The plan was thwarted when the Detroit Pistons made Frank their coach this month. So the Knicks turned to the man they consider the best available candidate and on Monday introduced Mike Woodson as the newest member of the staff.
Woodson, 53, spent six years as the Atlanta Hawks’ coach, taking them from the cellar to Eastern Conference prominence. He will join the Knicks on a one-year deal, matching the term left on D’Antoni’s contract.
Woodson will be the staff’s primary voice on defense, although both D’Antoni and Woodson dismissed the “defensive coordinator” concept in a conference call.
“The responsibilities are that we’re hiring a good coach,” D’Antoni said. “We’ll sit down in the next month and figure everything out — how everybody is going to play off each other.”
D’Antoni added: “He’s a good coach. We expect him to add in a very positive way: defensively, offensively, big guys, small guys. Whatever we need from him as a Knicks organization for him to do, he will be able to do.”
Defense is clearly the Knicks’ greatest weakness, although that is a function of personnel as much as coaching. The Knicks have no shot-blockers and no 7-footers, and their best players — Amar’e Stoudemire, Carmelo Anthony and Chauncey Billups — are below-average defenders.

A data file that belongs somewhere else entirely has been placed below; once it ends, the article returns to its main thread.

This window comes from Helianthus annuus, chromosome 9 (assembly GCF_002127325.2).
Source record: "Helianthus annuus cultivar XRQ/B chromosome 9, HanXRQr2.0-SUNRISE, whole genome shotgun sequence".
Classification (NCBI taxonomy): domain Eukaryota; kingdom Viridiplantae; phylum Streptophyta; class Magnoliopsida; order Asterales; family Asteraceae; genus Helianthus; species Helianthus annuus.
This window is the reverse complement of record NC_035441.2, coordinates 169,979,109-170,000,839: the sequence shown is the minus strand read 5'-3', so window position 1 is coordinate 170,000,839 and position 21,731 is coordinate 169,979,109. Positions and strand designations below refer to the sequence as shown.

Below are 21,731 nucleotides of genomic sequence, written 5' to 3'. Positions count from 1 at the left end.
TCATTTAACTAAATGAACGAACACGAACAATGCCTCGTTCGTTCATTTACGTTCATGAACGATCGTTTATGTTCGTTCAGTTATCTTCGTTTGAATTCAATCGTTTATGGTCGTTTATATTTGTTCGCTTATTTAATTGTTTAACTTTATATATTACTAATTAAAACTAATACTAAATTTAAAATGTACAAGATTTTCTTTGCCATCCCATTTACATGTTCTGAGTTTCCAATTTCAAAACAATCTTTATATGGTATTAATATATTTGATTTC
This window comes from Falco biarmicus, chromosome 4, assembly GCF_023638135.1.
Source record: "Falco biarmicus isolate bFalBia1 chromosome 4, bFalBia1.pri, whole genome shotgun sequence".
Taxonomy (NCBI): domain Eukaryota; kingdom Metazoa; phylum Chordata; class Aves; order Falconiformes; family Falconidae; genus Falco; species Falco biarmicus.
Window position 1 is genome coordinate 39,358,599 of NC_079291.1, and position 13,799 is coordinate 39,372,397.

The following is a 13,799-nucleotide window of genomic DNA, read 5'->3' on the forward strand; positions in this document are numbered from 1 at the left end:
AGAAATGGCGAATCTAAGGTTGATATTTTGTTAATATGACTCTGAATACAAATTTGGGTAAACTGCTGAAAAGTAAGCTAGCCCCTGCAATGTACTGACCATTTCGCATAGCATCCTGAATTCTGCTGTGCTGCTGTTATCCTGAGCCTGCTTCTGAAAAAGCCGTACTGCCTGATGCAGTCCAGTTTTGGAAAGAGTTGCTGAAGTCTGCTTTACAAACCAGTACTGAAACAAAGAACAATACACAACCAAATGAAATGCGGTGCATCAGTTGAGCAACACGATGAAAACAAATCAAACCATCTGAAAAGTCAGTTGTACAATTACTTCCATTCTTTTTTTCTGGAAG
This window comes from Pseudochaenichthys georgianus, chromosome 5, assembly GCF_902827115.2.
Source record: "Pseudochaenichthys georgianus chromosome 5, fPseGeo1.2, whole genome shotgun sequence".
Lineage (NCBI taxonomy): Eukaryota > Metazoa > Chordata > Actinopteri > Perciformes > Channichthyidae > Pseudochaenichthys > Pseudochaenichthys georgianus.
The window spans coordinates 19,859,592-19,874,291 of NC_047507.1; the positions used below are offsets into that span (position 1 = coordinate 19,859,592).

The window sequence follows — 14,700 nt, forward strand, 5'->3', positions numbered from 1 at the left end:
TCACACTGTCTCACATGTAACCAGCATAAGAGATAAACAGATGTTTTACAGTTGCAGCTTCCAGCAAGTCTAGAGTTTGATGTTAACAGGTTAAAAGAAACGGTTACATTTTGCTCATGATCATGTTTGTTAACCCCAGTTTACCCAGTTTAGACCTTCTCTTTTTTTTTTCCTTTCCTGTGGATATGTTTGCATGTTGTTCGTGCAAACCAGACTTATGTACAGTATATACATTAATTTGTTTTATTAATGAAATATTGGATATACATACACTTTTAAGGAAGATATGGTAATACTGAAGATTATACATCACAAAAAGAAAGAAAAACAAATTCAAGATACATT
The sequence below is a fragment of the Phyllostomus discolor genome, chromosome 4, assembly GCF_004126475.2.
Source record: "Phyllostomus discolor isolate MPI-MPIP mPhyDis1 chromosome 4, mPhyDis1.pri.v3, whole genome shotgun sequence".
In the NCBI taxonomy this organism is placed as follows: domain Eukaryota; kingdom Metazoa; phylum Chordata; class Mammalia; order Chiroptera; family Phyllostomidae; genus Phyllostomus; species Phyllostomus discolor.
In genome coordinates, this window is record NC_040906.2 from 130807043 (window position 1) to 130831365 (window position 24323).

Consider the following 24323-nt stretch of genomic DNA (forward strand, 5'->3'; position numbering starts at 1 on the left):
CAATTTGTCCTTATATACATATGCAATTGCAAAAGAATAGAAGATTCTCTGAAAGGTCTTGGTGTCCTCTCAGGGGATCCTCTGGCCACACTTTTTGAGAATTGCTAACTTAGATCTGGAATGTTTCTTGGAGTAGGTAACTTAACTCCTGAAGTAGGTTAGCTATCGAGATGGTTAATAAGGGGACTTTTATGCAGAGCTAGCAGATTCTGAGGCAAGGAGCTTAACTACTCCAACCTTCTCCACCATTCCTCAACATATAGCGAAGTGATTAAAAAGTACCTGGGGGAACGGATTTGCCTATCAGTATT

Frank spent last season as the Boston Celtics’ defensive coach but was a free agent this summer. He would have been offered the Knicks job had Detroit not hired him, according to a person with knowledge of the Knicks’ plans. Woodson was also a candidate for the Pistons job, as well as positions in Houston and in Minnesota.
Under Woodson, the Hawks’ defense improved significantly, from allowing 111.1 points per 100 possessions in 2004-5 (29th) to 106.7 in 2009-10 (13th). The Knicks ranked 22nd last season, with a rating of 110.1.
Woodson hinted at a defensive role, but said: “I’m not going to sit here and say that I’m just a defensive coach. I think I can help Mike offensively as well. I’m just a coach.”
The Knicks have four other assistants, but Woodson will be the only one with extensive head coaching experience, which puts him in line to take over if D’Antoni is fired in the next year.
Woodson has ties (via Indiana University) to Glen Grunwald, the Knicks’ interim general manager, and to Isiah Thomas, a former team president. He counts Larry Brown, a former Knicks coach, as a mentor. But his most significant relationship is with Billups. Woodson was on Brown’s Pistons staff when Billups led them to the 2004 championship. His rapport with Billups weighed heavily in his hiring.
Woodson was fired by the Hawks last year, after a generally successful six-year run in which Atlanta improved every season, from 13 wins in 2004-5 to 53 in 2009-10. But the Hawks had a winning record only in Woodson’s final two seasons, and they were swept in the second round of the playoffs both years.